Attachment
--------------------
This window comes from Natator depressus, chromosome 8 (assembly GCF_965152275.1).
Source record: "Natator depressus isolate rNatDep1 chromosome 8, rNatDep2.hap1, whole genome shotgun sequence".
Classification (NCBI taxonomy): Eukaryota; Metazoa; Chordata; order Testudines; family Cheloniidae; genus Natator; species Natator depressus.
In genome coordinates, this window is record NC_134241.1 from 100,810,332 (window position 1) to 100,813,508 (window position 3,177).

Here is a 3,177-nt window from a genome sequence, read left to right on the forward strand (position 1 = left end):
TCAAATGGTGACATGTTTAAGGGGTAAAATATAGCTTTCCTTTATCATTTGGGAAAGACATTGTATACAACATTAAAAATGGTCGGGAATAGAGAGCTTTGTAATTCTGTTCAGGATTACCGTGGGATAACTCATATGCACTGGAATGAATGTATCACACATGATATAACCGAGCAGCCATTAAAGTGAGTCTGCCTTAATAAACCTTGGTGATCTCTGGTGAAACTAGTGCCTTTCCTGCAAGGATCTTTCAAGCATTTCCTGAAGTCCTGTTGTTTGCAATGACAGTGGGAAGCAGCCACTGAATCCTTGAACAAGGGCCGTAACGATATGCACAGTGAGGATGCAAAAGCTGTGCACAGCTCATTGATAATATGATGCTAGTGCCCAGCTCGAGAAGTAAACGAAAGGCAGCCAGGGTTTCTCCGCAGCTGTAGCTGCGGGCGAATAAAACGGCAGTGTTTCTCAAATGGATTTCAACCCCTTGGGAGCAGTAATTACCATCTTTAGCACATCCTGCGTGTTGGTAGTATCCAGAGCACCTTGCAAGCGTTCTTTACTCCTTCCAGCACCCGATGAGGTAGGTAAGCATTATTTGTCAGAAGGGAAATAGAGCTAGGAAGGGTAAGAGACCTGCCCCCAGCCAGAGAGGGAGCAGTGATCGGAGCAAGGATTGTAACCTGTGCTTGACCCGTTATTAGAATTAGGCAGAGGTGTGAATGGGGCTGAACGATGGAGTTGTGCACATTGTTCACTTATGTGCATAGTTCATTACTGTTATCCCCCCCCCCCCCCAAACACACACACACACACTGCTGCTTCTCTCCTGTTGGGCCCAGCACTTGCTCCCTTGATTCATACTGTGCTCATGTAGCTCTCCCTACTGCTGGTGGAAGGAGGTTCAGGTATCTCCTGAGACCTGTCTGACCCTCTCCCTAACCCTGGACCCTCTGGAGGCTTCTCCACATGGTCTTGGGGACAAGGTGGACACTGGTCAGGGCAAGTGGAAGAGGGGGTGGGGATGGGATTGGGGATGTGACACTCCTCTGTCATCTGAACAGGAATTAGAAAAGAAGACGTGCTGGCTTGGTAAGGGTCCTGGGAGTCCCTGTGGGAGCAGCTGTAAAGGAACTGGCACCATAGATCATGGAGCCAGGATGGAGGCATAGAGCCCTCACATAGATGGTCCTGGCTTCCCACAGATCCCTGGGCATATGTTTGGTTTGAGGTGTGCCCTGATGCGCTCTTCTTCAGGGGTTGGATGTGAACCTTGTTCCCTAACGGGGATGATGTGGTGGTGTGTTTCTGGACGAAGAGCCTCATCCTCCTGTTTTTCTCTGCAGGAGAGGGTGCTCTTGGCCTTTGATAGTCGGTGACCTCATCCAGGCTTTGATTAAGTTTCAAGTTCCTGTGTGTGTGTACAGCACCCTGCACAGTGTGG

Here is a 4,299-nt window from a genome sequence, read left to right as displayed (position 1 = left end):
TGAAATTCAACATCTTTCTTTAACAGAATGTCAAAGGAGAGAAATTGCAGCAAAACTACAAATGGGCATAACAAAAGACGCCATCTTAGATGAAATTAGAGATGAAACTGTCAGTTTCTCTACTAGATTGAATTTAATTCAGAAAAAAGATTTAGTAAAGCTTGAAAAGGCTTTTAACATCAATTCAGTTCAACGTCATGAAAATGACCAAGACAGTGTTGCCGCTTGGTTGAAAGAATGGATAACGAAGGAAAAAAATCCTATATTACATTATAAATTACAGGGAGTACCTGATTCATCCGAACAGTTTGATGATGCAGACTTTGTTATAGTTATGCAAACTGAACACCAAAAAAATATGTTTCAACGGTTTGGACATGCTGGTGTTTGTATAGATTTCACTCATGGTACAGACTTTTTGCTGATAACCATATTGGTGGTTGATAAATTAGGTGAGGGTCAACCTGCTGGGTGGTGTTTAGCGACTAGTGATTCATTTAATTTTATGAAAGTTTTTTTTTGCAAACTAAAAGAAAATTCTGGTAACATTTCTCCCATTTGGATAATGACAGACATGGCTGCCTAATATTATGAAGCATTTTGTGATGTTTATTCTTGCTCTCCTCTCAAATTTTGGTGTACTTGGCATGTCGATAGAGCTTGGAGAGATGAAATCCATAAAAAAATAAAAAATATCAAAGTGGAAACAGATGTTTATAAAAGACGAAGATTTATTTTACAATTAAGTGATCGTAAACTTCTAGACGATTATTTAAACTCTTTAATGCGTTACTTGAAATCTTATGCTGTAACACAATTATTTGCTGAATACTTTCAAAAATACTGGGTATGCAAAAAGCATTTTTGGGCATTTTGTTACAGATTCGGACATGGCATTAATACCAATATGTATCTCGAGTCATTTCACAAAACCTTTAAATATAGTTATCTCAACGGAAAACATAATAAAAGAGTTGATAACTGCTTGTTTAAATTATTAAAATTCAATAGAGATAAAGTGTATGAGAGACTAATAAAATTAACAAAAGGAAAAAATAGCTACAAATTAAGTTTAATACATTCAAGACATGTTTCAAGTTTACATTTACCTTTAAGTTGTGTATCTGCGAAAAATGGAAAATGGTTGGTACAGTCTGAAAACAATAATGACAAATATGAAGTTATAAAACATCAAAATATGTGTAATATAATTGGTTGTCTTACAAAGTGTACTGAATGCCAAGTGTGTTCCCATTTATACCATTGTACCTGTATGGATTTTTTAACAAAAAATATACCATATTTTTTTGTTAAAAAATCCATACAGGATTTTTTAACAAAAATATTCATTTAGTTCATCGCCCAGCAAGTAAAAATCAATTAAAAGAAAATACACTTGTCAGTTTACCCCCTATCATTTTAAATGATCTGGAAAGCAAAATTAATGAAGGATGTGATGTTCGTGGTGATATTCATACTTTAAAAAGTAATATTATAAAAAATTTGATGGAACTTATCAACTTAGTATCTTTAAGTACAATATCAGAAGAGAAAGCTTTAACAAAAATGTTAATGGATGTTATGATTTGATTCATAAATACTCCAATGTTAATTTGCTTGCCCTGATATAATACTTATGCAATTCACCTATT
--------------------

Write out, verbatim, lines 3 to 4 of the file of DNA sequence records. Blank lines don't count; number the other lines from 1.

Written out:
Classification (NCBI taxonomy): Eukaryota; Metazoa; Chordata; order Testudines; family Cheloniidae; genus Natator; species Natator depressus.
In genome coordinates, this window is record NC_134241.1 from 100,810,332 (window position 1) to 100,813,508 (window position 3,177).